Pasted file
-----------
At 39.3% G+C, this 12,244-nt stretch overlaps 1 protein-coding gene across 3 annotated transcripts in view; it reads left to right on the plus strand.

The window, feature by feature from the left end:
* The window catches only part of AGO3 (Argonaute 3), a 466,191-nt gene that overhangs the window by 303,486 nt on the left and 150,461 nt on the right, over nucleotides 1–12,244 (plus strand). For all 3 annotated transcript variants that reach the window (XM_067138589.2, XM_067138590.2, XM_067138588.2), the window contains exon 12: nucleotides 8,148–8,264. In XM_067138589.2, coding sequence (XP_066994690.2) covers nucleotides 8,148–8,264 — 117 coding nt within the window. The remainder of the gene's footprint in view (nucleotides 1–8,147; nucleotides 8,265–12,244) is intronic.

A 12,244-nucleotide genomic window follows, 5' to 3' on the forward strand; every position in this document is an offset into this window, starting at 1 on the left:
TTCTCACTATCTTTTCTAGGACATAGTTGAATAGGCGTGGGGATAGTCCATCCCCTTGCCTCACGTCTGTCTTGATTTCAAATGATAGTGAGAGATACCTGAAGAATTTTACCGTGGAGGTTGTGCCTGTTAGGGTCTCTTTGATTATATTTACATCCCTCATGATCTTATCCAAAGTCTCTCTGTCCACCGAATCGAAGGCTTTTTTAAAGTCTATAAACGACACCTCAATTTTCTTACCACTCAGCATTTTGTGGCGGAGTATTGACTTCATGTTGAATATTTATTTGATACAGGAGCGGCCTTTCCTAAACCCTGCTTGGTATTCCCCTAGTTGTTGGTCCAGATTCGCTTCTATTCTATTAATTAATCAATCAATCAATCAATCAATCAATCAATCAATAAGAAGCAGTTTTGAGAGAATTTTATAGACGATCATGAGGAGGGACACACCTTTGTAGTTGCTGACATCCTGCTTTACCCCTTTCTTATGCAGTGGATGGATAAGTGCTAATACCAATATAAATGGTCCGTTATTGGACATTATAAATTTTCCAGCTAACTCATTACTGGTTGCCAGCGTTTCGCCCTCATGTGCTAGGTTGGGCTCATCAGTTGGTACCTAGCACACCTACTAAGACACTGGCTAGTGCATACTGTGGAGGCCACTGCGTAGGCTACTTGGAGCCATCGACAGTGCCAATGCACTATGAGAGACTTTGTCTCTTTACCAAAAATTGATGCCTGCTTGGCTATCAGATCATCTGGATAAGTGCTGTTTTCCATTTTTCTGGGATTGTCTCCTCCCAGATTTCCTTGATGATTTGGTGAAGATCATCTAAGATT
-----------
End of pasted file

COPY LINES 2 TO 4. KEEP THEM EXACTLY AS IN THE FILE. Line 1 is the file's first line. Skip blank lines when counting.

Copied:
The window, feature by feature from the left end:
* The window catches only part of AGO3 (Argonaute 3), a 466,191-nt gene that overhangs the window by 303,486 nt on the left and 150,461 nt on the right, over nucleotides 1–12,244 (plus strand). For all 3 annotated transcript variants that reach the window (XM_067138589.2, XM_067138590.2, XM_067138588.2), the window contains exon 12: nucleotides 8,148–8,264. In XM_067138589.2, coding sequence (XP_066994690.2) covers nucleotides 8,148–8,264 — 117 coding nt within the window. The remainder of the gene's footprint in view (nucleotides 1–8,147; nucleotides 8,265–12,244) is intronic.

A 12,244-nucleotide genomic window follows, 5' to 3' on the forward strand; every position in this document is an offset into this window, starting at 1 on the left: